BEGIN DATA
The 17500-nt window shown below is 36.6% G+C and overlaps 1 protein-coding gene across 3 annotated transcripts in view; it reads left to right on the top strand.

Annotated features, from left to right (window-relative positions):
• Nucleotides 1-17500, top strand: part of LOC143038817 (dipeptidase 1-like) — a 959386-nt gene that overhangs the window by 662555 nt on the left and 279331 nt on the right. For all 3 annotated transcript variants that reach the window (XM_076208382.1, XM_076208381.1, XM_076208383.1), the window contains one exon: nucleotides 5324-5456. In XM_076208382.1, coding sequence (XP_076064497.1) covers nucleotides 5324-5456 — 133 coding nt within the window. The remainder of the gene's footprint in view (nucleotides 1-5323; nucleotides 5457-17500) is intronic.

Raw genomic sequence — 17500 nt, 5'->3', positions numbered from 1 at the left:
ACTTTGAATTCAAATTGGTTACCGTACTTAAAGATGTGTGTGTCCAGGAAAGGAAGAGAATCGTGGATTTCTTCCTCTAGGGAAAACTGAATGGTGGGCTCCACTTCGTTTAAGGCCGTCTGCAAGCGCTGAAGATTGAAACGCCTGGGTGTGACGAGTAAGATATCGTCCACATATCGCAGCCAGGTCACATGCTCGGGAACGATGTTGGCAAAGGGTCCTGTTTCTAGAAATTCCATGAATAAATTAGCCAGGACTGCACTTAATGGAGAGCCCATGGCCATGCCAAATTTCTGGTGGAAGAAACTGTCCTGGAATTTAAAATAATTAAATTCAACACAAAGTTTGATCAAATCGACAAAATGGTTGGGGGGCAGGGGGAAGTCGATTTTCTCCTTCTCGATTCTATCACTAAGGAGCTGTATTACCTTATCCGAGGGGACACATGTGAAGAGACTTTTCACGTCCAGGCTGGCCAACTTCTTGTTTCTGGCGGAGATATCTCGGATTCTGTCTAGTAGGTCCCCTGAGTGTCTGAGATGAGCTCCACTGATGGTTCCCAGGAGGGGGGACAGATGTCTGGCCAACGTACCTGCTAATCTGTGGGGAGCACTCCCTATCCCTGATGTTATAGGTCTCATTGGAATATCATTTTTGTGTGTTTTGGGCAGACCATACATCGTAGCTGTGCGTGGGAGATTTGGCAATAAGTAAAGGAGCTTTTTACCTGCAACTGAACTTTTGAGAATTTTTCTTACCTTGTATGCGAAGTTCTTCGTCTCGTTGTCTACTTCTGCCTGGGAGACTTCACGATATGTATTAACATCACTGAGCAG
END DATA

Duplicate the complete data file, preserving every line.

The 17500-nt window shown below is 36.6% G+C and overlaps 1 protein-coding gene across 3 annotated transcripts in view; it reads left to right on the top strand.

Annotated features, from left to right (window-relative positions):
• Nucleotides 1-17500, top strand: part of LOC143038817 (dipeptidase 1-like) — a 959386-nt gene that overhangs the window by 662555 nt on the left and 279331 nt on the right. For all 3 annotated transcript variants that reach the window (XM_076208382.1, XM_076208381.1, XM_076208383.1), the window contains one exon: nucleotides 5324-5456. In XM_076208382.1, coding sequence (XP_076064497.1) covers nucleotides 5324-5456 — 133 coding nt within the window. The remainder of the gene's footprint in view (nucleotides 1-5323; nucleotides 5457-17500) is intronic.

Raw genomic sequence — 17500 nt, 5'->3', positions numbered from 1 at the left:
ACTTTGAATTCAAATTGGTTACCGTACTTAAAGATGTGTGTGTCCAGGAAAGGAAGAGAATCGTGGATTTCTTCCTCTAGGGAAAACTGAATGGTGGGCTCCACTTCGTTTAAGGCCGTCTGCAAGCGCTGAAGATTGAAACGCCTGGGTGTGACGAGTAAGATATCGTCCACATATCGCAGCCAGGTCACATGCTCGGGAACGATGTTGGCAAAGGGTCCTGTTTCTAGAAATTCCATGAATAAATTAGCCAGGACTGCACTTAATGGAGAGCCCATGGCCATGCCAAATTTCTGGTGGAAGAAACTGTCCTGGAATTTAAAATAATTAAATTCAACACAAAGTTTGATCAAATCGACAAAATGGTTGGGGGGCAGGGGGAAGTCGATTTTCTCCTTCTCGATTCTATCACTAAGGAGCTGTATTACCTTATCCGAGGGGACACATGTGAAGAGACTTTTCACGTCCAGGCTGGCCAACTTCTTGTTTCTGGCGGAGATATCTCGGATTCTGTCTAGTAGGTCCCCTGAGTGTCTGAGATGAGCTCCACTGATGGTTCCCAGGAGGGGGGACAGATGTCTGGCCAACGTACCTGCTAATCTGTGGGGAGCACTCCCTATCCCTGATGTTATAGGTCTCATTGGAATATCATTTTTGTGTGTTTTGGGCAGACCATACATCGTAGCTGTGCGTGGGAGATTTGGCAATAAGTAAAGGAGCTTTTTACCTGCAACTGAACTTTTGAGAATTTTTCTTACCTTGTATGCGAAGTTCTTCGTCTCGTTGTCTACTTCTGCCTGGGAGACTTCACGATATGTATTAACATCACTGAGCAG